I’m just back from a nine day placement in the US, based in California. I spent several days at St Gregory of Nyssa in San Francisco http://www.saintgregorys.org/, St Thomas in Sunnyvale http://www.stthomas-svale.org/ and Calvary, Santa Cruz http://www.calvarysantacruz.org/, all churches with large outreach work among vulnerable, poor or homeless people in their locale. It was very interesting, I learned loads and the churches were incredibly kind and hospitable.
The church situation is very different in the US for the Episcopal church in ways I couldn’t imagine before I got there so it was very illuminating to see the reality on the ground. Because the church there is not ‘established’ in the way the CofE is – and in fact it is against the law for church and state to join together – there is a real separation between anything the church does as service to the community and any issue of faith. Also due to the vocal and conservative evangelical lobby, there is an added terror of anything that might be construed as proselytization. So mission in the broad sense of creation healed or reconciliation were not yet as widely debated and discussed among the people I was staying with.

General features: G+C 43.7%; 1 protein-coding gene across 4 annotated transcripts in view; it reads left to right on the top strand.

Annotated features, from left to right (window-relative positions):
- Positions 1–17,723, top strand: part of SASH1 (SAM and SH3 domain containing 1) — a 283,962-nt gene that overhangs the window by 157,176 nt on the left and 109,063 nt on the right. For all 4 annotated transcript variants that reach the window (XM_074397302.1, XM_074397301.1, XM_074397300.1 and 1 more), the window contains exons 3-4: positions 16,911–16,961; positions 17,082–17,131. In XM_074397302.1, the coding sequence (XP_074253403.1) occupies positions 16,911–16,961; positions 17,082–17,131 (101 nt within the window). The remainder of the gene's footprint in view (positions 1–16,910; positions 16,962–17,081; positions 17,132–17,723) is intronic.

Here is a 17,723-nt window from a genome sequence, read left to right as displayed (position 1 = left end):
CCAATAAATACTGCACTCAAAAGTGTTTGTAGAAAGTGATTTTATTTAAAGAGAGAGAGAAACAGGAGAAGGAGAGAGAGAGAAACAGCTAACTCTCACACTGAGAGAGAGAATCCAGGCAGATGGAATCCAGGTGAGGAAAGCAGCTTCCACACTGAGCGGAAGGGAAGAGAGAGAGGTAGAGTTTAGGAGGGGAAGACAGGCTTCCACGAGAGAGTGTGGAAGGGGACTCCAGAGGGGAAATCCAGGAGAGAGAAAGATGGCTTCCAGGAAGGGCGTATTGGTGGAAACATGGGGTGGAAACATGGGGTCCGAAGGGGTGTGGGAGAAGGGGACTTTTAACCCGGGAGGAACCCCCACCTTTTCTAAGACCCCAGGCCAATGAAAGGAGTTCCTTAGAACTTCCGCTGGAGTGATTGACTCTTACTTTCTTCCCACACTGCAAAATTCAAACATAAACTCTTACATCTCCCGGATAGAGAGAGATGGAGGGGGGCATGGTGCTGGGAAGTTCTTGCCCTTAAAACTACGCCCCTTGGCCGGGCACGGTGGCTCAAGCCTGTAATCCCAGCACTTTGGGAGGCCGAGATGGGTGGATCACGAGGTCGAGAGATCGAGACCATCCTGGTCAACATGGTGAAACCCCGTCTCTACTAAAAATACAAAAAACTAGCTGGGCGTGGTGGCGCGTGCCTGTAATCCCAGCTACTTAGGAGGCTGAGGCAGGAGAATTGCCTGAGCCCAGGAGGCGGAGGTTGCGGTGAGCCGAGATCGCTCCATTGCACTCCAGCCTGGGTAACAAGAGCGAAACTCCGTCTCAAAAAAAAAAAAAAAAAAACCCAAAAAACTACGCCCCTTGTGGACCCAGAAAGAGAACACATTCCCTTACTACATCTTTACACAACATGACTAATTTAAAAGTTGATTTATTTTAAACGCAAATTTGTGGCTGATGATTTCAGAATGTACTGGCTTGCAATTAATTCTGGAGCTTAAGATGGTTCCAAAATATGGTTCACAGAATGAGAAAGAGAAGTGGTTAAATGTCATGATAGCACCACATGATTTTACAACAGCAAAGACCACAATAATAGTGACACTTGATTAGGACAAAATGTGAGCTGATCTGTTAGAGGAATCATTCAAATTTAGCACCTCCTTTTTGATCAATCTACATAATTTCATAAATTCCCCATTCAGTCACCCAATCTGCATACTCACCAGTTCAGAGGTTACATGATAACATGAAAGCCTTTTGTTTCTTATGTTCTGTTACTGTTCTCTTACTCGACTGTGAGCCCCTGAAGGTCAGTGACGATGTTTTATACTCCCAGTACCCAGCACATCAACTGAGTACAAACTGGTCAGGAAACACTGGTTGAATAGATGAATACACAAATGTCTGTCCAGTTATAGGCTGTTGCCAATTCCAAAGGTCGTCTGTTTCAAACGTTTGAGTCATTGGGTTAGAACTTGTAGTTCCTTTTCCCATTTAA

Also the fact that so very many ethnicities and cultural groups make up the population, it is assumed that most people have their own religion, faith and culture and it is not appropriate to try and dissuade people away from theirs towards Christianity. So the church’s outreach programmes are about feeding or providing shelter etc and are strictly separated from any element of faith or good news being shared – indeed it is a govt requirement that this is the case if any food is being donated by corporations who use it as a tax write off. So many food banks (or food pantries as they are called in the US) are awash with food donated by corporations such as supermarkets and Starbucks, in a way that would amaze a UK foodbank relying on individual donations, but with these ‘hands tied’ kind of restrictions that we don’t have to contend with. I found this a tough restriction to grapple with, especially as our work at the Upper Room is so much about the parallel work of reconciliation, practical needs and faith journey. It seems to me that ‘man cannot live by bread alone’ and that healing for people comes from being invited in and given a seat at the table in every sense – socially, emotionally, practically and sacramentally.
There were heaps of things I saw and learned and I will blog some more about that asap.